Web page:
Authentic Chicken Korma

24 01 2011

 

When most of us think of a chicken korma we imagine the mildest dish on the menu and quite often a dish which is overly rich and creamy but that really doesn’t taste of very much whatsoever.

Well as with a lot of foods served up at takeaways or restaurants throughout the country this perception is a little off the mark; the word korma actually refers to the cooking process as the meat should be braised and whilst the dish is usually creamy and rich due to the yoghurt that is added there is really no basis to it being a mild curry and certainly nothing at all that should mark it out as being bland.

My chicken korma recipe gives a curry that is a little bit of a compromise, I have cut down on the cooking time in order to simplify the dish but whilst it would be recognisable to most takeaway fans in the UK and elsewhere it is anything but bland.

Ingredients:

1kg chicken breasts or thighs with the bones removed

a pinch of saffron

6 cardamom pods

2tsp cinnamon

4  cloves

1 tsp turmeric

1/2 tsp chilli powder

1/2 tsp white pepper

1 tbsp coriander powder

1tsp garam masala

1/2 tsp asafoetida

2″ piece of ginger

4 garlic cloves

50g flaked almonds

100g natural yoghurt

2 large onions

300ml chicken stock

salt to taste

50g creamed coconut

Method

Put the  saffron in a bowl and pour over about half a pint of boiling water. Leave to soak for approximately 10 minutes or so.

Dice your chicken into good sized pieces and place into a large mixing bowl, cover the chicken with the natural yoghurt and set aside for about half an hour

Blend the ginger and garlic together in a food processor with a splash of water until it is a purée.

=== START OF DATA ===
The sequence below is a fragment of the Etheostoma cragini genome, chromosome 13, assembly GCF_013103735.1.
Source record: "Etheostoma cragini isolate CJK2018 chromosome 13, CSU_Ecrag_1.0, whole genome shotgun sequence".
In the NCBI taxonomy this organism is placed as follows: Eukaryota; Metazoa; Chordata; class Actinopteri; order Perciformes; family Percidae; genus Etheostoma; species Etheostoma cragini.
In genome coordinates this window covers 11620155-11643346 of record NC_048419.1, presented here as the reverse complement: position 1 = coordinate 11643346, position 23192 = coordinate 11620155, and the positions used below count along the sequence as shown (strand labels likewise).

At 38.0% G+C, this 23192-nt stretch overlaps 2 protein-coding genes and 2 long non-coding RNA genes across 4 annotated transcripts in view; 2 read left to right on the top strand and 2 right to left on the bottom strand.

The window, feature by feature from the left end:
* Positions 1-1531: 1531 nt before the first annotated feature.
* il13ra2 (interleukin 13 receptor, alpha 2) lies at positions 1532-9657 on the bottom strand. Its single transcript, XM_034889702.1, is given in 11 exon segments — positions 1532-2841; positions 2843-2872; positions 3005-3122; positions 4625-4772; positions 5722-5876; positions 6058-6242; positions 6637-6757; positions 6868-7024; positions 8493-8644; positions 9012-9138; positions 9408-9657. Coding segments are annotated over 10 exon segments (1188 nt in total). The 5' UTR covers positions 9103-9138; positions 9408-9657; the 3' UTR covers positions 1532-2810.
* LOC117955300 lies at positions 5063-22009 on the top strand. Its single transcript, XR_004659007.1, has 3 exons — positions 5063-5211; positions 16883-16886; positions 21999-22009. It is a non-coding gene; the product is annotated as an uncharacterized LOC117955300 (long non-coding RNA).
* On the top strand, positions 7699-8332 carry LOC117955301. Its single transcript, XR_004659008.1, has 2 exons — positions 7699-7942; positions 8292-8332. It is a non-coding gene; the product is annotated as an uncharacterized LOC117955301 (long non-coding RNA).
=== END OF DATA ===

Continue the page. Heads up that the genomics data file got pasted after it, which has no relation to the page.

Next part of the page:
Heat some vegetable oil in a heavy bottomed saucepan over a low heat and add the cardamom, cinnamon and cloves. Let them sizzle for 25 – 30 seconds and add the onions. Increase the heat to medium and fry the onions until they soften, 5-7 mins

Add the ginger and garlic paste and fry for a further 2 minutes.

Add the salt, turmeric, chilli powder, white pepper,chilli powder, asafoetida and ground coriander and fry gently for about a minute.

Add the chicken, creamed coconut and flaked almonds turn up the heat to a medium flame. Stir everything well so that the chicken is well coated in all of the spices etc. Pour in thechicken stock, cover the pan and simmer for around half and hour.

About 5 minutes before you have finished cooking stir in the saffron in warm water from earlier on and the garam masala, leave the lid off the pan for the remainder of the cooking time.

Garnish with some flaked almonds, chopped chillies and some coriander leaf.

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Garam Masala

14 01 2011

 Most Indian recipes that you will come across will list  garam masala as being one of the key ingredients but what  is it?

 Well contrary to what some people think garam masala isn’t actually a spice in and of itself, instead it is a blend of several different spices that together make up the basis of  wide variety of dishes. Most families in India will have their own particular blend that they use and often these carry on unchanged for several generations.

It is getting easier and easier to get hold of garam masala in supermarkets and some of them are pretty good, however a lot of them are really bland and stale tasting as such I prefer to make up my own blend. Not only do I end up with a superior product but I can tweak things to my personal tastes.

The recipe I have included below is really just a stepping stone, it will give you a really good garam masala to start off with but it is your own tweaks that will make it great.